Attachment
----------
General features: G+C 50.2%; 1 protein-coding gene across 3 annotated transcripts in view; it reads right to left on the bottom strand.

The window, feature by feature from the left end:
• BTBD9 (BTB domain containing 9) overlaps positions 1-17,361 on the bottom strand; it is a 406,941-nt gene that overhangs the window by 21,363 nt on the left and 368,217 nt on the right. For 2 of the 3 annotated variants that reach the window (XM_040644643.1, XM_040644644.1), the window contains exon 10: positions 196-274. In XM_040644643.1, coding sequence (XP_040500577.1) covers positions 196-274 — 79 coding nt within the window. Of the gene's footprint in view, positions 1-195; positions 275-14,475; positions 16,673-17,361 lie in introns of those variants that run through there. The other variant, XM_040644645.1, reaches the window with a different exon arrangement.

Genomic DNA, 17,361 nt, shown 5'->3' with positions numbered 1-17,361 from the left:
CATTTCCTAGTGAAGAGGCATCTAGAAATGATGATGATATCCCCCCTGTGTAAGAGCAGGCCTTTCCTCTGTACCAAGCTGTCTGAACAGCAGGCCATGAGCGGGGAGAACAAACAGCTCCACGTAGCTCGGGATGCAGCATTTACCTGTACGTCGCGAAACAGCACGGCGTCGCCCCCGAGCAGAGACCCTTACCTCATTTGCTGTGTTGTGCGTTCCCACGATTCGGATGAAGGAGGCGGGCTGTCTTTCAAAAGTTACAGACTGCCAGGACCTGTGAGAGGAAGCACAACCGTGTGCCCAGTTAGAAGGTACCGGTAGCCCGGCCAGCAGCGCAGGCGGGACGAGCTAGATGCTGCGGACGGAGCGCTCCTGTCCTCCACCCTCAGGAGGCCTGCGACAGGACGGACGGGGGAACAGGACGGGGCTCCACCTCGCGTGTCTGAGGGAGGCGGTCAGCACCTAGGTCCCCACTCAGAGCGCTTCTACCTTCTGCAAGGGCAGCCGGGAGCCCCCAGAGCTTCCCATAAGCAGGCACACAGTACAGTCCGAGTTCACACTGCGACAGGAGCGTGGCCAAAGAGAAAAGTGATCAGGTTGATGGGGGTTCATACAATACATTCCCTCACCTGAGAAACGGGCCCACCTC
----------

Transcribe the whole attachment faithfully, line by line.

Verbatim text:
General features: G+C 50.2%; 1 protein-coding gene across 3 annotated transcripts in view; it reads right to left on the bottom strand.

The window, feature by feature from the left end:
• BTBD9 (BTB domain containing 9) overlaps positions 1-17,361 on the bottom strand; it is a 406,941-nt gene that overhangs the window by 21,363 nt on the left and 368,217 nt on the right. For 2 of the 3 annotated variants that reach the window (XM_040644643.1, XM_040644644.1), the window contains exon 10: positions 196-274. In XM_040644643.1, coding sequence (XP_040500577.1) covers positions 196-274 — 79 coding nt within the window. Of the gene's footprint in view, positions 1-195; positions 275-14,475; positions 16,673-17,361 lie in introns of those variants that run through there. The other variant, XM_040644645.1, reaches the window with a different exon arrangement.

Genomic DNA, 17,361 nt, shown 5'->3' with positions numbered 1-17,361 from the left:
CATTTCCTAGTGAAGAGGCATCTAGAAATGATGATGATATCCCCCCTGTGTAAGAGCAGGCCTTTCCTCTGTACCAAGCTGTCTGAACAGCAGGCCATGAGCGGGGAGAACAAACAGCTCCACGTAGCTCGGGATGCAGCATTTACCTGTACGTCGCGAAACAGCACGGCGTCGCCCCCGAGCAGAGACCCTTACCTCATTTGCTGTGTTGTGCGTTCCCACGATTCGGATGAAGGAGGCGGGCTGTCTTTCAAAAGTTACAGACTGCCAGGACCTGTGAGAGGAAGCACAACCGTGTGCCCAGTTAGAAGGTACCGGTAGCCCGGCCAGCAGCGCAGGCGGGACGAGCTAGATGCTGCGGACGGAGCGCTCCTGTCCTCCACCCTCAGGAGGCCTGCGACAGGACGGACGGGGGAACAGGACGGGGCTCCACCTCGCGTGTCTGAGGGAGGCGGTCAGCACCTAGGTCCCCACTCAGAGCGCTTCTACCTTCTGCAAGGGCAGCCGGGAGCCCCCAGAGCTTCCCATAAGCAGGCACACAGTACAGTCCGAGTTCACACTGCGACAGGAGCGTGGCCAAAGAGAAAAGTGATCAGGTTGATGGGGGTTCATACAATACATTCCCTCACCTGAGAAACGGGCCCACCTC